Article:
IPCA Laboratories, the Mumbai-based pharmaceuticals major, is planning a foray into anti-cancer therapies.
The company, which clocked sales of Rs 1,100 crore in the year 2007-08, has targeted a two-pronged approach of new biological entities (NBEs) and ayurvedic remedies for cancer as two possible areas to expand research. IPCA had launched two biological entities in the market six months back.
“We believe future medicines are going to be largely biological, and we are putting a significant amount of effort in them,” said AK Jain, executive director, IPCA Laboratories.
IPCA has grown by 18 to 20 per cent in the last three years, and expects to retain the pace for next few years.
NBEs are drugs that are organic in nature — as opposed to existing medicines, which are primarily chemical in nature. The market for biological drugs in cancer treatment is nascent, and needs to be nurtured through the marketing and distribution channels of the company, Jain said.
IPCA has agreed to assist Vaidya Balendu Prakash in analysing and formulating ayurvedic drugs according to established standards of medicine and has set up a laboratory for the purpose. Studies are also on to find a cure for chronic migraine, perennial rhinitis and anemia.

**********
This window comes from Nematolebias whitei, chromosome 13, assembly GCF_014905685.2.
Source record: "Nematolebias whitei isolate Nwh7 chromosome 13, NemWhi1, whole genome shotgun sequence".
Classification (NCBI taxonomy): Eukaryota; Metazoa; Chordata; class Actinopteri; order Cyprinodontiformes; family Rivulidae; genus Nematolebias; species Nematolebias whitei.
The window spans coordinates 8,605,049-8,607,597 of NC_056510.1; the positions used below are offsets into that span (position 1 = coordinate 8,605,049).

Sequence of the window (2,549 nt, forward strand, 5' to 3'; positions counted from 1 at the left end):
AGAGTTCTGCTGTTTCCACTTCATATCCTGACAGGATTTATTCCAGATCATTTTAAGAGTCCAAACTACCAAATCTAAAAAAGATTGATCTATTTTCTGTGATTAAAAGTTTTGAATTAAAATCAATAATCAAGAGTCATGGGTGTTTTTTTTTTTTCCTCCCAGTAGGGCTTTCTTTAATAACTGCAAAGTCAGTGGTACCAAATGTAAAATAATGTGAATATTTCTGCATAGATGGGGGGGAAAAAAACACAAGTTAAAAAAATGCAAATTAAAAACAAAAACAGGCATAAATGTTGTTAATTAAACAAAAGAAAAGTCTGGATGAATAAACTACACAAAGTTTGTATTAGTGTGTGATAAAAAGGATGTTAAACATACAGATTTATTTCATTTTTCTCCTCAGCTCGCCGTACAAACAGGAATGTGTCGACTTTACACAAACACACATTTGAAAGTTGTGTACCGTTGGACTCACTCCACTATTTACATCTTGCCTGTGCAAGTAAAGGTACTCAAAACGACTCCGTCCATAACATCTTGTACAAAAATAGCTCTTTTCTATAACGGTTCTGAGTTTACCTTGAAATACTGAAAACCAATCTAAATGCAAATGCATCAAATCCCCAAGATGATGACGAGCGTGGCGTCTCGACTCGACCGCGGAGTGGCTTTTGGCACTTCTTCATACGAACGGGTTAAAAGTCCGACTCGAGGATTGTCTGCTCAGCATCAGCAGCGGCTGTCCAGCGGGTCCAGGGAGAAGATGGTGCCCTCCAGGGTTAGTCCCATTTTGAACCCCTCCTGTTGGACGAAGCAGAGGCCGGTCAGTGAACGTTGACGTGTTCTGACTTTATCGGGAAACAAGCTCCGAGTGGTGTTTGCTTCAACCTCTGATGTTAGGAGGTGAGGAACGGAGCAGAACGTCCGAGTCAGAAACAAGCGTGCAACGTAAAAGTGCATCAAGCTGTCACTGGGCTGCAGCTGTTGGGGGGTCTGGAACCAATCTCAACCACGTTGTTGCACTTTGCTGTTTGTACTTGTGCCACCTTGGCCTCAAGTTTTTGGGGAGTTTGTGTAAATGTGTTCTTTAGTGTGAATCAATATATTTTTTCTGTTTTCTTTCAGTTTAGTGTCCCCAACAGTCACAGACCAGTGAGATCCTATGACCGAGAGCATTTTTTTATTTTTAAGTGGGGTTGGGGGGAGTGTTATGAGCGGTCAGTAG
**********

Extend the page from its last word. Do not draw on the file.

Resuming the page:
“The problem in ensuring global acceptance of ayurvedic medicine is difficulty in finding the exact formula for mass reproduction of medicines,” said Prakash, erstwhile physician to the President of India and winner of the Padma Shri award in 1999. The World Health Organisation’s guidelines require a medicinal formula to be reproducible, safe and effective.
To this end, IPCA has set up a separate company named IPCA Traditional Remedies Limited (ITRL) and allocated Rs 20 crore for research. ITRL scientists are currently working on analysis of a handful of compounds. “Most ayurvedic medicines available today focus on safety. We believe it needs to be safe and effective,” Prakash said.
Ayurvedic compositions are typically made over two to three years, and every step needs to be monitored actively. Parameters include heat of formulation, density and average size of the nanoparticles, said Prakash. Failure to do so means the formulations cannot be replicated — an essential requirement for recognition as a valid medical compound.